IRG 2, Engineered Functionality in Atomically Thin Heterostructures addresses new material properties and functionalities enabled by engineered symmetries and patterns created through heterogeneous integration of atomically thin and molecular materials. Such structures offer exciting possibilities for exploring topology, correlations, and light-matter coupling in materials, with potential applications in electronics, photonics, and both classical and quantum information processing.  We aim to address a set of key questions at the intersection of strong electron-electron interactions and non-trivial topology in different classes of moiré systems. Fundamental investigations of new quantum phases and targeted efforts to engineer new functionality in van der Waals heterostructures in the areas of (1) theory-led search for moiré systems with tunable correlations, (2) assembly and characterization of van der Waals heterostructures with tailored energy bands and correlations; and (3) electronic and photonic structures that harness the unique properties of moiré materials.  Learn more


Featured News

Delia Milliron head shot photo

Dr. Delia Milliron awarded 2023 MRS Medal

Nov. 10, 2023
Dr. Delia Milliron is awarded the MRS Medal for the development of optically tunable metal oxide nanomaterials for applications such as energy-saving electrochromic windows.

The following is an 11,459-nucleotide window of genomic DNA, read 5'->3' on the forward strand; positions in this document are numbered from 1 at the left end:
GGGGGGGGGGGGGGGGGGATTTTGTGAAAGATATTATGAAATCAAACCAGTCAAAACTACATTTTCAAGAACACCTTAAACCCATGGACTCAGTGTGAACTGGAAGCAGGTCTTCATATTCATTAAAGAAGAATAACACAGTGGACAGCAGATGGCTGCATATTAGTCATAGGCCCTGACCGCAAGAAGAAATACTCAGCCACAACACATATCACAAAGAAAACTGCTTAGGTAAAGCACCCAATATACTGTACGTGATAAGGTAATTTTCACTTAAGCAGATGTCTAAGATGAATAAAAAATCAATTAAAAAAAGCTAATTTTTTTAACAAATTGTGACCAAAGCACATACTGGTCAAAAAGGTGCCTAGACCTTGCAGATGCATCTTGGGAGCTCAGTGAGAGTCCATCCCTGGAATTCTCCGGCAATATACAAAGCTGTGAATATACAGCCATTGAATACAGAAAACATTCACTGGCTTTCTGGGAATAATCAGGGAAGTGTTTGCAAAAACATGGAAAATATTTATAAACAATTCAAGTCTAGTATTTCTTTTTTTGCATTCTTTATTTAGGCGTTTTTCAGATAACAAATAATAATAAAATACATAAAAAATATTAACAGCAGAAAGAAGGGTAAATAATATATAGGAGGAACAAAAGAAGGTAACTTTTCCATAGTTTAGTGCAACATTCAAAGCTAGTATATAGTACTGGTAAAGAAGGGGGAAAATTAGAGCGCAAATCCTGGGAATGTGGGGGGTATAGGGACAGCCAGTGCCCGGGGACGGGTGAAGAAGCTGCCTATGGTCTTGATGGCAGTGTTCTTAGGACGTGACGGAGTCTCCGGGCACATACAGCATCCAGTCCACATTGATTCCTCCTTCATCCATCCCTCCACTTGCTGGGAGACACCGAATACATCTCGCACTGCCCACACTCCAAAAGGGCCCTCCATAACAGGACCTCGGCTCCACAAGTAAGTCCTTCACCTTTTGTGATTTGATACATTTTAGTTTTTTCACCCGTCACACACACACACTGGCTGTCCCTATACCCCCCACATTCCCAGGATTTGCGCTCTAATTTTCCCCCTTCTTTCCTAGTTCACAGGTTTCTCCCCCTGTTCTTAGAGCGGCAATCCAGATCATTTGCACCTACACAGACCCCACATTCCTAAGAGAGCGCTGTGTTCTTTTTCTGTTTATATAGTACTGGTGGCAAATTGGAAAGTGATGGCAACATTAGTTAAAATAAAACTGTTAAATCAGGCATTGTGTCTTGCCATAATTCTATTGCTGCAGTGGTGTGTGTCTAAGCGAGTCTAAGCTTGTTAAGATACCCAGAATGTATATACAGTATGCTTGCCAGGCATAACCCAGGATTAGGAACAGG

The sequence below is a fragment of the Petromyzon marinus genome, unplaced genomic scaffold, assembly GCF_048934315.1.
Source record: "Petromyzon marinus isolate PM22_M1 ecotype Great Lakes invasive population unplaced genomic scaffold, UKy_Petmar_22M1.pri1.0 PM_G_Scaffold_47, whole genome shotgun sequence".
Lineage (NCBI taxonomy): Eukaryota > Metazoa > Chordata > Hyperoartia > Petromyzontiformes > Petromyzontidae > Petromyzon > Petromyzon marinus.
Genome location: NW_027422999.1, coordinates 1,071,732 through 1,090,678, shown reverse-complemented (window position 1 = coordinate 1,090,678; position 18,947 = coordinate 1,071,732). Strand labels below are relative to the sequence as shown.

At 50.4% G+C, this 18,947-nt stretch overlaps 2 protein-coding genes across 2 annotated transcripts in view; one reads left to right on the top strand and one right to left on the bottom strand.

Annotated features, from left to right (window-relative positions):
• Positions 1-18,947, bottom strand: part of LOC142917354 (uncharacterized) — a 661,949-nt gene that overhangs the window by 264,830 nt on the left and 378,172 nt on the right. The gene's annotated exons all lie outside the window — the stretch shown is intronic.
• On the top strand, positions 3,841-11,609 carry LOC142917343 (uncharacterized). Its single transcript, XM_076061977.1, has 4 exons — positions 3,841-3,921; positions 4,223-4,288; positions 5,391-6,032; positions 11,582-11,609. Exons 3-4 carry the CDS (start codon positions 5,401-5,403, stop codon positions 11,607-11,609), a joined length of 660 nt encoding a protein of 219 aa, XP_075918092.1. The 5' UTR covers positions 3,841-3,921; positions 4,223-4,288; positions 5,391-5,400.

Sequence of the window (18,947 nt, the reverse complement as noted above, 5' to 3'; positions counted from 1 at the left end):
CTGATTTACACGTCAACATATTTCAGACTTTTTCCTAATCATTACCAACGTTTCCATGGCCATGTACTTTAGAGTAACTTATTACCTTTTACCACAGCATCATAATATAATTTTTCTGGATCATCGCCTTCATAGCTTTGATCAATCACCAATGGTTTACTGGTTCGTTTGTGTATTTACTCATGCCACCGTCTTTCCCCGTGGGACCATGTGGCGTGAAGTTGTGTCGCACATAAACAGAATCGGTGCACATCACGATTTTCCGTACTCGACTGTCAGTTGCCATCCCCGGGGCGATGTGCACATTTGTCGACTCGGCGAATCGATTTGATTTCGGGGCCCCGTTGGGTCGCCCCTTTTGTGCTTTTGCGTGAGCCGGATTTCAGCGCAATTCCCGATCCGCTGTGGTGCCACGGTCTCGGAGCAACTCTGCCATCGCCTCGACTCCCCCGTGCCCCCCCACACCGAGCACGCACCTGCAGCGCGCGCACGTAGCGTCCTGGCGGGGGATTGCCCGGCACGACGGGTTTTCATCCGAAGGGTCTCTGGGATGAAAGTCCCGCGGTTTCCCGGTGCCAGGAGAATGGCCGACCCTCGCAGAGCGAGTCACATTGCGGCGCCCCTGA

Frances Camille Wu, a graduate research assistant in the Microelectronics Research Center, uses a microscope to study electronic devices in a clean room at the Pickle Research Campus in Austin, Texas.

The Future of Materials Is One Step Closer

July 26, 2023
A technological leap sits on the horizon, with exciting capabilities like quantum computing, soft robotics and more coming down the pike. To bring these ideas to reality will require engineering new classes of materials that make up their building blocks. The Center for Dynamics and Control of Materials at The University of Texas at Austin has been on the leading edge of materials development for the past six years. With a fresh infusion of funding from the National Science Foundation (NSF), the center will turn its attention to new research thrusts that will bring to life materials with enhanced properties and capabilities.

NSF invests $162 million in research centers to accelerate materials science from lab to factory

June 26, 2023
The Center for Dynamics and Control of Materials is one of nine MRSEC receiving funding for 6 years.
From left: Jennifer Maynard, Jason McLellan, Delia Milliron and Sriram Vishwanath

4 Professors Among National Academy of Inventors’ Top Members

Feb. 24, 2023
Dr. Delia Milliron is one of four professors at UT Austin named National Academy of Intervenors' Top Members